Wearable scanners reduce labor expenses

Hands-free, paperless system improves productivity and cuts product cycle time.

By ·

A food and beverage company needed to expand its distribution capacity within two existing facilities where rapidly growing retail sales had created a 75% increase in daily order volume. Though order accuracy was already at 99.5%, the manufacturer was seeking opportunities to cut costs and increase order accuracy to more than 99.8%. Using wearable scanners, the customer saved money and achieved accuracy above 99.9%.

One of the facilities—in the Southeast United States—is an 110,000-square-foot distribution center with 110 employees. The other is a 33,000-square-foot DC in Southern California with 30 employees. Combined, they ship approximately 210,000 orders, 1.5 million lines, and 500 SKUs monthly. The facilities use a 3PL-provided proprietary warehouse management system (WMS) designed for multi-client facilities.

The system was modified to allow product pickers to use new wrist-mounted terminals with ring scanners to improve picking efficiency and order accuracy. Wearable scanners are a great addition to the pick line because the staff needed the ability to have full hands-free mobility. These scanners are particularly well suited to small case or each-pick lines in a dense, high-SKU, high-volume pick area.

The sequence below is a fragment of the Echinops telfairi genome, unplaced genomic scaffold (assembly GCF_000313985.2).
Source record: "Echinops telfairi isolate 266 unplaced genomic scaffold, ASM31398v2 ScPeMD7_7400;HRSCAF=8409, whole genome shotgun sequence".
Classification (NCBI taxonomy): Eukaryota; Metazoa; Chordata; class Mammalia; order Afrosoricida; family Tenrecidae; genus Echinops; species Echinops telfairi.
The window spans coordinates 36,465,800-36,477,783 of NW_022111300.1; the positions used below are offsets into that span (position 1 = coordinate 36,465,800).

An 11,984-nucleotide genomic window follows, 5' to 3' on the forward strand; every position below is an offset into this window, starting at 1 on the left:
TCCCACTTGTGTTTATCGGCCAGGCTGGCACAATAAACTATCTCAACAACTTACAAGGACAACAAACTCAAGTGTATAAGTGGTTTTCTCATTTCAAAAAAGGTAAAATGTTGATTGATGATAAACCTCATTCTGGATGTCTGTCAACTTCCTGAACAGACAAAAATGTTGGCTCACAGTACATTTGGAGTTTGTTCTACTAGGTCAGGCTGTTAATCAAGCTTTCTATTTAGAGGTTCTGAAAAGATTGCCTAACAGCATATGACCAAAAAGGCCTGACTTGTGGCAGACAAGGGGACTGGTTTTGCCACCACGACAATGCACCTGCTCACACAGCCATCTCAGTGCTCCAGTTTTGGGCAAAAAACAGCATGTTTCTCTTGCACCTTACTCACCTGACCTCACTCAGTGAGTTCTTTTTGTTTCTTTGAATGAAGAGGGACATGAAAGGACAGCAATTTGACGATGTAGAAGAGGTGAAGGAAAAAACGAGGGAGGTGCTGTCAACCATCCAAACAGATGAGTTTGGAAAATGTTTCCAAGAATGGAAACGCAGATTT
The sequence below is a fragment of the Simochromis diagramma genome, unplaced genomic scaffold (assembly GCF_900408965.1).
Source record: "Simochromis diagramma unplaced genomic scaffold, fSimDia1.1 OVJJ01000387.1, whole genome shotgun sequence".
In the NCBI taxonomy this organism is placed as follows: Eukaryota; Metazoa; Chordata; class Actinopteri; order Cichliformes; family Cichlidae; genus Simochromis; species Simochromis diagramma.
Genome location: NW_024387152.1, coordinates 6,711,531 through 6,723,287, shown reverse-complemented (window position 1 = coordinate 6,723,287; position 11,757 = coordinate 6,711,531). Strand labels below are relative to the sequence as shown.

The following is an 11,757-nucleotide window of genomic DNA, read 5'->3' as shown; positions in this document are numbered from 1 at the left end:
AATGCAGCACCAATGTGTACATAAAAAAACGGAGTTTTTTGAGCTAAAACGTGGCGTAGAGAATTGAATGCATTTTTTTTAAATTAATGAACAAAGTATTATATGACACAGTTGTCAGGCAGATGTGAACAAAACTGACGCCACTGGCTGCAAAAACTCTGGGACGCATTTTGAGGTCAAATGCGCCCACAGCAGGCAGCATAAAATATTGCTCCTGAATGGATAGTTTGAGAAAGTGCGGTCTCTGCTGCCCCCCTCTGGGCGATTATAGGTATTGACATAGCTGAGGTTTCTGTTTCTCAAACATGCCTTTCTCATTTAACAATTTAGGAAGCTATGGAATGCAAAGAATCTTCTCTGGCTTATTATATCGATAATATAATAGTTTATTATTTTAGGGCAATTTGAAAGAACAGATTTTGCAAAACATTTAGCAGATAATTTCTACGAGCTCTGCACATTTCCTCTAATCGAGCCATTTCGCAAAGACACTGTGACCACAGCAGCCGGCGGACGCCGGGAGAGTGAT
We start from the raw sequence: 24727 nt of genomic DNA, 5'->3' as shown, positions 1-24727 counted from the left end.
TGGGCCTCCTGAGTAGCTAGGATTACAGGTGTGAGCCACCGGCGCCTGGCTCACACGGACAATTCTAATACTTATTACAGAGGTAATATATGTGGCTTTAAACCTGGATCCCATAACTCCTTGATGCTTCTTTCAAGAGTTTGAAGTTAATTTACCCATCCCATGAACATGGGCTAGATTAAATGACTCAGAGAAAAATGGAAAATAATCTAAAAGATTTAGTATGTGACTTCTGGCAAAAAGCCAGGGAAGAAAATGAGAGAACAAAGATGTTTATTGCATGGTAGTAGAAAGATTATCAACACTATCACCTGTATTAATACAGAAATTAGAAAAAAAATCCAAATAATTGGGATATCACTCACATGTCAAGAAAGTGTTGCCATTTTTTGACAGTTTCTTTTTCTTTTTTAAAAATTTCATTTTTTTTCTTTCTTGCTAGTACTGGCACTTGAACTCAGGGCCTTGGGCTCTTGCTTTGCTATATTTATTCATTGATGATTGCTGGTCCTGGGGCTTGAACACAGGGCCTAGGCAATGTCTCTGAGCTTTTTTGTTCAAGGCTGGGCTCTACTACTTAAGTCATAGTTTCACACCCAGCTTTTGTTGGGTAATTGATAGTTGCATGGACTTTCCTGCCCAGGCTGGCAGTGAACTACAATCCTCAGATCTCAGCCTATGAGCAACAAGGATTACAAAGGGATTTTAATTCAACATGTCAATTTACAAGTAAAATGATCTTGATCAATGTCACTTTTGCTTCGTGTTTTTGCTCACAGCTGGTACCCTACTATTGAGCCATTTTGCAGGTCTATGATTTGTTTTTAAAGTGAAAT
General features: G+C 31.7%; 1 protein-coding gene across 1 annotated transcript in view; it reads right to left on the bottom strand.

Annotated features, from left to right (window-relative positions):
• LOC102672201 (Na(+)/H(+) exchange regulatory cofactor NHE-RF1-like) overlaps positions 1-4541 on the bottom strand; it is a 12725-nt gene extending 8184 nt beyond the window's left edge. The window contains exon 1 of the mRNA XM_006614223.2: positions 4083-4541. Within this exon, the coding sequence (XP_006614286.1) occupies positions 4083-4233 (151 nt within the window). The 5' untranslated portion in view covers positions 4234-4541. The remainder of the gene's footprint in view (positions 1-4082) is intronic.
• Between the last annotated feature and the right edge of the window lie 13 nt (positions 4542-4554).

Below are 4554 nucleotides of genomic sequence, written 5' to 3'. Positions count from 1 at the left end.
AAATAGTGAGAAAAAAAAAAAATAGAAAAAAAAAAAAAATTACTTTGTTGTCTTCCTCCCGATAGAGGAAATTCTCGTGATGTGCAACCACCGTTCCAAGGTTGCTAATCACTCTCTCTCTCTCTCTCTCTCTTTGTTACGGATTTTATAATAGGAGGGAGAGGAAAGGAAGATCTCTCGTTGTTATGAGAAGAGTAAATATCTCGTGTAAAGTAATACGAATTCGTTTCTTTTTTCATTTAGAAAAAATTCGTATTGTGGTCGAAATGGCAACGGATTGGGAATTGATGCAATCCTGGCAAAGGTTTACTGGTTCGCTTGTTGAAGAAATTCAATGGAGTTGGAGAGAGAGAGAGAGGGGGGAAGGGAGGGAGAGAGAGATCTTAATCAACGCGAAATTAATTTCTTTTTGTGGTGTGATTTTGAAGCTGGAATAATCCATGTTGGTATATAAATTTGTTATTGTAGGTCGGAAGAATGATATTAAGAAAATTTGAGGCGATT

The new system and equipment changes generated labor cost savings. The changes also improved the processes on the floor—reducing the printing of manual pick sheets, manual checking of order lines, and double QC functions. The improvements allowed an 80% reduction in labor in quality control alone.

The productivity of the line also improved with the automation, and orders can now be completed in significantly reduced time. This time reduction allowed the facility to handle growing order volume without adding labor to the pick lines. And, order accuracy improved to 99.9%.


Read more Casebook 2013.

About the Author

Josh Bond, Senior Editor
Josh Bond is Senior Editor for Modern, and was formerly Modern’s lift truck columnist and associate editor. He has a degree in Journalism from Keene State College and has studied business management at Franklin Pierce University.

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